Some causal rare variants may have large effect sizes relative to the typically small effect sizes seen for common variants in complex traits (Manolio et al. 2009), as rare variants tend to be recent and thus have had less time to be removed from the population by natural selection. If the rare variant effects are very large (such as in fully penetrant Mendelian diseases), these effects would have been found through previous family-based linkage studies. However, there may be a middle ground in which multiple rare variants of moderate effect size play a key role in the etiology of some diseases. Such situations may be ideal for IBD mapping.
Few published studies have attempted IBD mapping in unrelated samples. Albrechtsen et al. (2009) and Moltke et al. (2011) analyzed small numbers (five to seven) of unrelated, mostly Danish, breast and ovarian cancer patients who were known to carry the same BRCA1 mutation and showed that these individuals were detectably IBD around the gene. Gusev et al. (2011) applied DASH, a haplotype-testing/IBD mapping program, to data from samples from the island of Kosrae (a small founder population) and to case-control data from the UK, and found known associations and some novel associations, including one in the Kosrae data that replicated in a European cohort. Francks et al. (2010) used PLINK’s IBD mapping method on two cohorts of 400–500 schizophrenia cases and similar numbers of controls and obtained a P-value of 1.6 × 10−5 on chromosome 19q. By adding approximately 1000 familial bipolar cases and a similar number of controls they were able to strengthen the signal to P = 2.6 × 10−6. It remains to be seen whether this signal will replicate in other data sets.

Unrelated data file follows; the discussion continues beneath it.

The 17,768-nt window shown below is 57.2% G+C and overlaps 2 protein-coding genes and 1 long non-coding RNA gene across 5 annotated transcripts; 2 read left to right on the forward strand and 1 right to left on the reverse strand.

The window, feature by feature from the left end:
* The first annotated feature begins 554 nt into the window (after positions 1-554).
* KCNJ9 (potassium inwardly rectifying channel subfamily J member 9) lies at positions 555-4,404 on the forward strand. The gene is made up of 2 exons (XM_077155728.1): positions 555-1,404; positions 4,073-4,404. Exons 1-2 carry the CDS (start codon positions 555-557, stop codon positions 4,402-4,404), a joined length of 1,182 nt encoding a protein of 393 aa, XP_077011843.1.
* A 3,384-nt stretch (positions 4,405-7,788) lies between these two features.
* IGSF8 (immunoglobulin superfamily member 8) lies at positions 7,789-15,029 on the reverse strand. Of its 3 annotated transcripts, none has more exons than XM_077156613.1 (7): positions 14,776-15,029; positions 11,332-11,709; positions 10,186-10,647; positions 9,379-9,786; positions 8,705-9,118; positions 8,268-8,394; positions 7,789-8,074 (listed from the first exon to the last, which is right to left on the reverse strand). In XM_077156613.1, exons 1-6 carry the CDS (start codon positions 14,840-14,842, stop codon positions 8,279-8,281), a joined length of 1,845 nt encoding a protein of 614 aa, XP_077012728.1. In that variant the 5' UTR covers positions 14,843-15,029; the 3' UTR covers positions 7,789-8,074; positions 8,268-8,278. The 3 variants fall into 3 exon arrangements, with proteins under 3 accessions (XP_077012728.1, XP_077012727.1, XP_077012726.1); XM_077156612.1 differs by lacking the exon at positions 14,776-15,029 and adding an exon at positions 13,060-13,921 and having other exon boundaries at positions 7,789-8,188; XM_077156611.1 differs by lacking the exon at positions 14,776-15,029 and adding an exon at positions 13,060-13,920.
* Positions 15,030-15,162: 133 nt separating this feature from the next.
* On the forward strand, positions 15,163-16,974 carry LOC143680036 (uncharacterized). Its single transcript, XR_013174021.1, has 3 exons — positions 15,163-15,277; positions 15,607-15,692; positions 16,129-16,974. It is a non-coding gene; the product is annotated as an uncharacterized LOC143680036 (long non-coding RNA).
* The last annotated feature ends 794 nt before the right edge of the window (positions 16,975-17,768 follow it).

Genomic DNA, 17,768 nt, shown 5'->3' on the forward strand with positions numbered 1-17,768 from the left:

Pairwise IBD test
Our IBD test compares rates of IBD in case/case pairs of individuals and non-case/case pairs of individuals. At each position we calculate the rate for each of the two groups (the group of case/case pairs and the group of non-case/case pairs) and subtract off the genomic average for each group; we then take the difference between the two groups. We perform a one-sided test: that is, we test for case/case pairs having a higher adjusted rate of IBD than non-case/case pairs. Because IBD segments are not independent between pairs, we use permutation of case-control labels to assess significance. This testing procedure is the same as in Purcell et al. (2007). Python programs implementing the IBD test that we used for the WTCCC type 1 diabetes data can be downloaded from http://faculty.washington.edu/sguy/ibdmapping.html.
SNP association test